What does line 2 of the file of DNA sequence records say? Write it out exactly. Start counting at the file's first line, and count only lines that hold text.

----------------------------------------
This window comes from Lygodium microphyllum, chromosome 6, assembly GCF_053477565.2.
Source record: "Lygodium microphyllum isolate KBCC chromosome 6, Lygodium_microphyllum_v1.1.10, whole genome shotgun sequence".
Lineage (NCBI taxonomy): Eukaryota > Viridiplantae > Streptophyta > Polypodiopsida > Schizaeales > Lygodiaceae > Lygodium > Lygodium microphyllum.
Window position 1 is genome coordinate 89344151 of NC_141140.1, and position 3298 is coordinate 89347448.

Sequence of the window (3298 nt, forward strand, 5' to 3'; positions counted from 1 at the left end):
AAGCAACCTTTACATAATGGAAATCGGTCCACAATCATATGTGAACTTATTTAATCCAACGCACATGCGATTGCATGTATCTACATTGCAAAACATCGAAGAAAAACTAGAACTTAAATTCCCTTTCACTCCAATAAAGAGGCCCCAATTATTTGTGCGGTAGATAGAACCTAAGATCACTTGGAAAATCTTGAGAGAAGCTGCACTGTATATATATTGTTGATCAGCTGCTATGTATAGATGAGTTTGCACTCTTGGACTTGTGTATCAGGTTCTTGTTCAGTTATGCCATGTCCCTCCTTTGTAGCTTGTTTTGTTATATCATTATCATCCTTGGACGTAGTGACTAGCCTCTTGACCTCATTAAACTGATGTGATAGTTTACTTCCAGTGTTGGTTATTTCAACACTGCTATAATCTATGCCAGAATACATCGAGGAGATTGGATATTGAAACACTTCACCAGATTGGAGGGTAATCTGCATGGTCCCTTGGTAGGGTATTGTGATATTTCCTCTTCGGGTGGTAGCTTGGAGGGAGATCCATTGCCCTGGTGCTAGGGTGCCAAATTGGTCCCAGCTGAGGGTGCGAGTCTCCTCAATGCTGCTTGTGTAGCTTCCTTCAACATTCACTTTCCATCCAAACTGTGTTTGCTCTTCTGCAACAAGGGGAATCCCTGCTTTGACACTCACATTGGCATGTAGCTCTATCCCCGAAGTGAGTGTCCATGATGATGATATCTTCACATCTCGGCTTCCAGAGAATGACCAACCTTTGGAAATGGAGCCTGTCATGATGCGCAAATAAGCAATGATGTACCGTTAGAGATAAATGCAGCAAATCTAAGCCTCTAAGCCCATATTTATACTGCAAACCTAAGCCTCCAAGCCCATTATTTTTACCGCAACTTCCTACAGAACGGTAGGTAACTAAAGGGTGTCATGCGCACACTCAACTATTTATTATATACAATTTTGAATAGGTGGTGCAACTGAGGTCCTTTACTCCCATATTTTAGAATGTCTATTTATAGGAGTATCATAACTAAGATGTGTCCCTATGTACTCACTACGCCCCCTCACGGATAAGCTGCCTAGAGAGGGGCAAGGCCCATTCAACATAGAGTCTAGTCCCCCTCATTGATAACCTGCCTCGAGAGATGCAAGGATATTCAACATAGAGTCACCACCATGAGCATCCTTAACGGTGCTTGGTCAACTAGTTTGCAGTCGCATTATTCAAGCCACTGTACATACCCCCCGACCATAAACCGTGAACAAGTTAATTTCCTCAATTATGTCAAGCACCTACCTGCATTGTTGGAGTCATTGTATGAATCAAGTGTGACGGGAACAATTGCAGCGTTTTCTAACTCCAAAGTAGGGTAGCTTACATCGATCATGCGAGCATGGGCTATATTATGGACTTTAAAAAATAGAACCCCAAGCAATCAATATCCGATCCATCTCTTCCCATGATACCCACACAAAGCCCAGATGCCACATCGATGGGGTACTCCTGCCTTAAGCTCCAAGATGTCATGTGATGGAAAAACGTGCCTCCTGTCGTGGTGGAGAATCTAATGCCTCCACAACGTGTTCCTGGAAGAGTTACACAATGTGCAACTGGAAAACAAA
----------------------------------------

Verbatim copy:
Source record: "Lygodium microphyllum isolate KBCC chromosome 6, Lygodium_microphyllum_v1.1.10, whole genome shotgun sequence".